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Alan Schwartz had taken over as CEO of one of America’s iconic investment banking firm – Bear Stearns on Jan 8, 2008, after it’s stock had fallen from $172 to $71. His task was to turnaround Bear Stearns. On Monday 10th March 2008, Alen Schwartz was quoted saying “Bear Stearns balance sheet, liquidity and capital remain strong” And by Sunday 16th March 2008 the bank was gone to JPMorgan Chase. Shareholders were decimated, more than 7,000 employees lost their jobs, and Schwartz found himself facing tirades from employees who couldn’t understand why their livelihoods were destroyed.

Let me take another scenario. The world’s largest luxury passenger ship is on it’s maiden trip to New York. The ship is equipped with safety features that are an absolute top class to make it virtually unsinkable. Back home, the entire top management of this shipping company is watching with bated breath the success of this first trip. As the ship nears the maiden voyage, there comes a business update from the line manager – 706 happy passengers have reached New York safely so far. The performance report is factually accurate. However, it does not quite tell the whole story. How will you react, when you are told that this actually is the story of the “Titanic”. This luxury liner hit an iceberg. 1517 people were dead, only 706 survived and just about made it to New York, happy to be alive.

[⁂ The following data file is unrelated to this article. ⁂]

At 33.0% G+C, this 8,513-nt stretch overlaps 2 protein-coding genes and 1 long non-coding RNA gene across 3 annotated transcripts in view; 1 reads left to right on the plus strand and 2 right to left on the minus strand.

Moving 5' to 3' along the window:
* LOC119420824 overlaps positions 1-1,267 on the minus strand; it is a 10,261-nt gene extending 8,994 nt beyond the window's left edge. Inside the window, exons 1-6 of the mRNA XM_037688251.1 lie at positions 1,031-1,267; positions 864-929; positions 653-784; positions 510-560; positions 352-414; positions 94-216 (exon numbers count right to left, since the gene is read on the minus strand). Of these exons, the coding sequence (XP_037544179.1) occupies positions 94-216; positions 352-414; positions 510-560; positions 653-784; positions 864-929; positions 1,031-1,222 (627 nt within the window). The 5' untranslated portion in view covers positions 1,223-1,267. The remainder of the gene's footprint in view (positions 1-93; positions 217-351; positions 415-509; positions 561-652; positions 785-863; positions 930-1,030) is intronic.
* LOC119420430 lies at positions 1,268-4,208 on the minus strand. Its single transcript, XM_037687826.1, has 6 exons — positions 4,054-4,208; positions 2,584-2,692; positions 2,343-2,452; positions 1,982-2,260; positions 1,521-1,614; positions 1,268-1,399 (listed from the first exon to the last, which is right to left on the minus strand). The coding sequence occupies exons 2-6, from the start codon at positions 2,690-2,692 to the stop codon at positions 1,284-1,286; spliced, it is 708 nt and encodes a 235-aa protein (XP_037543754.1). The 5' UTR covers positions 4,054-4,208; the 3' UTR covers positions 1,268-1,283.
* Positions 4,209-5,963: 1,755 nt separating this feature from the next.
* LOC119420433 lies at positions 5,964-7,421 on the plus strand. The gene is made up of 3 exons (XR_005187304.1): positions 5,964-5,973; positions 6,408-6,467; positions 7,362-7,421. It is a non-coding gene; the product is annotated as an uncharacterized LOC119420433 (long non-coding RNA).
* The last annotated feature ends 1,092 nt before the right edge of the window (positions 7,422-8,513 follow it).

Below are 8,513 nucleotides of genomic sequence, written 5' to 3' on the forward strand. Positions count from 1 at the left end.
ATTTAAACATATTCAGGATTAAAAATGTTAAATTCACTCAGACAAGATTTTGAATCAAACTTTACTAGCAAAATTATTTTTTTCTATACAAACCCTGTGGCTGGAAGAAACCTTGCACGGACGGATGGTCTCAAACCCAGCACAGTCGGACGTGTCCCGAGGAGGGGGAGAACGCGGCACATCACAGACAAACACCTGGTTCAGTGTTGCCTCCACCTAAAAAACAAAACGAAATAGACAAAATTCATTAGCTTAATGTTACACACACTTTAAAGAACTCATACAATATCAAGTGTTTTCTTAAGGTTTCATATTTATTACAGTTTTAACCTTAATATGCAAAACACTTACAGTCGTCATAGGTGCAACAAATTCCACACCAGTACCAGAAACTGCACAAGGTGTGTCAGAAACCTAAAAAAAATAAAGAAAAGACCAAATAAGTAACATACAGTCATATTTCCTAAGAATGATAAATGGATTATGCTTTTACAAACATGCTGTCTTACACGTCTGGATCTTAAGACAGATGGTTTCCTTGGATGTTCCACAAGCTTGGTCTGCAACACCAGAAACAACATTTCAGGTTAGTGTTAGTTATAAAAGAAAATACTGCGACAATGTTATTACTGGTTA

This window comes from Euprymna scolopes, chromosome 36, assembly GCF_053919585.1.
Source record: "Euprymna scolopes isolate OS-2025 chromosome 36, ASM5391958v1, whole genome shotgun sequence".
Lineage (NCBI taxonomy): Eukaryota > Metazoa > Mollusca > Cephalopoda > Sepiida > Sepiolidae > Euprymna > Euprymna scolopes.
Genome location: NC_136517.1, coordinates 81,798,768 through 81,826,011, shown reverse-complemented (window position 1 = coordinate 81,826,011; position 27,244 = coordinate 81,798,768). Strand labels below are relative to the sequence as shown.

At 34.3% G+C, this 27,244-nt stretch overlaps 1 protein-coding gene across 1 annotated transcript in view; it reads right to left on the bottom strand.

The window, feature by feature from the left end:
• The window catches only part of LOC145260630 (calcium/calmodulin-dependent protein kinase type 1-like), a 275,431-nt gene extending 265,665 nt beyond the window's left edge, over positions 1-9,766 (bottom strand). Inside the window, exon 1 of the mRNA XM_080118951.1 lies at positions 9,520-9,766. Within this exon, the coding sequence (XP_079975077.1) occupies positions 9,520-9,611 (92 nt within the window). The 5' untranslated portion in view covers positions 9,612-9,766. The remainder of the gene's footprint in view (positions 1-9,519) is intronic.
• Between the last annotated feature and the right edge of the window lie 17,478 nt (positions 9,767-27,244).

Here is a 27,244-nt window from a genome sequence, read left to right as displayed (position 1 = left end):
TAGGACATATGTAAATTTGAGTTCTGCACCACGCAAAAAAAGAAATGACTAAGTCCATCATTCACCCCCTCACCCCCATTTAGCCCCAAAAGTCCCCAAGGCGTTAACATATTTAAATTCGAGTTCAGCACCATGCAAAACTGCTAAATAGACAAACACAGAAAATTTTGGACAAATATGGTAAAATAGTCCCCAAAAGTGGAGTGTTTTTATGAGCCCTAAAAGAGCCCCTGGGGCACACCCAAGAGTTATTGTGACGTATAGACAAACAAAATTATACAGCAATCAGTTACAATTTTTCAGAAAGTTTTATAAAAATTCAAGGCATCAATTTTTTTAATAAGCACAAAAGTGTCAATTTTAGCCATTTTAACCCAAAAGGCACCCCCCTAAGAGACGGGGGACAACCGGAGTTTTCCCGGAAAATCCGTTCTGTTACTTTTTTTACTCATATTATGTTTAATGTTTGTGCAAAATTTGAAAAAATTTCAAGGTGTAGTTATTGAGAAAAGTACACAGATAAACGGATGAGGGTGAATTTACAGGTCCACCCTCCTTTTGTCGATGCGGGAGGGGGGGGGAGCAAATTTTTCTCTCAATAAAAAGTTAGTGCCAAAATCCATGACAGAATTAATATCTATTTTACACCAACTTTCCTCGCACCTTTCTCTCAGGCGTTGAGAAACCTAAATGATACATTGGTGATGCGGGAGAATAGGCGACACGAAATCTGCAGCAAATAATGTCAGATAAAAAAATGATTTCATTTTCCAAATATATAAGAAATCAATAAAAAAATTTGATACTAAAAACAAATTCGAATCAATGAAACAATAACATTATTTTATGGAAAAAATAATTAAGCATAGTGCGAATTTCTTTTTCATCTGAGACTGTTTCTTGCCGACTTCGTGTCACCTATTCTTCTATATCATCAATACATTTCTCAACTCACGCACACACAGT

I am sure all of you have heard many more such stories. The distance between a blue chip investment bank and bankruptcy is shrinking to just a weekend. Friday’s heroes are becoming Monday’s newsmakers. The question to ask here is, why are the CEOs of such organizations not sounding warning bells? Is it they do not know or is it they are not mustering enough courage to raise red flags? Why do managers delay bad news? Why do leaders report imaginary silver linings where they can see gloomy dark clouds ahead?


The answer to my mind is

Key Leadership trait

As a CEO, how much have you have developed your BNQ? Yes, Bad News Quotient.

We don’t like hearing bad news and we also don’t feel very comfortable sharing bad news – they naturally trigger worries, stress us and make us less happy.

Humans are programmed to hear optimistic information. Good news releases the happy hormones in our body which lift our mood.

BNQ is about our ability to manage bad news as CEOs – both in encouraging bad news to flow into us and our ability to deliver bad news fearlessly.

In my next Blog, I will talk about how CEO’s can foster an organization culture for Bad News to flow in seamlessly to them.

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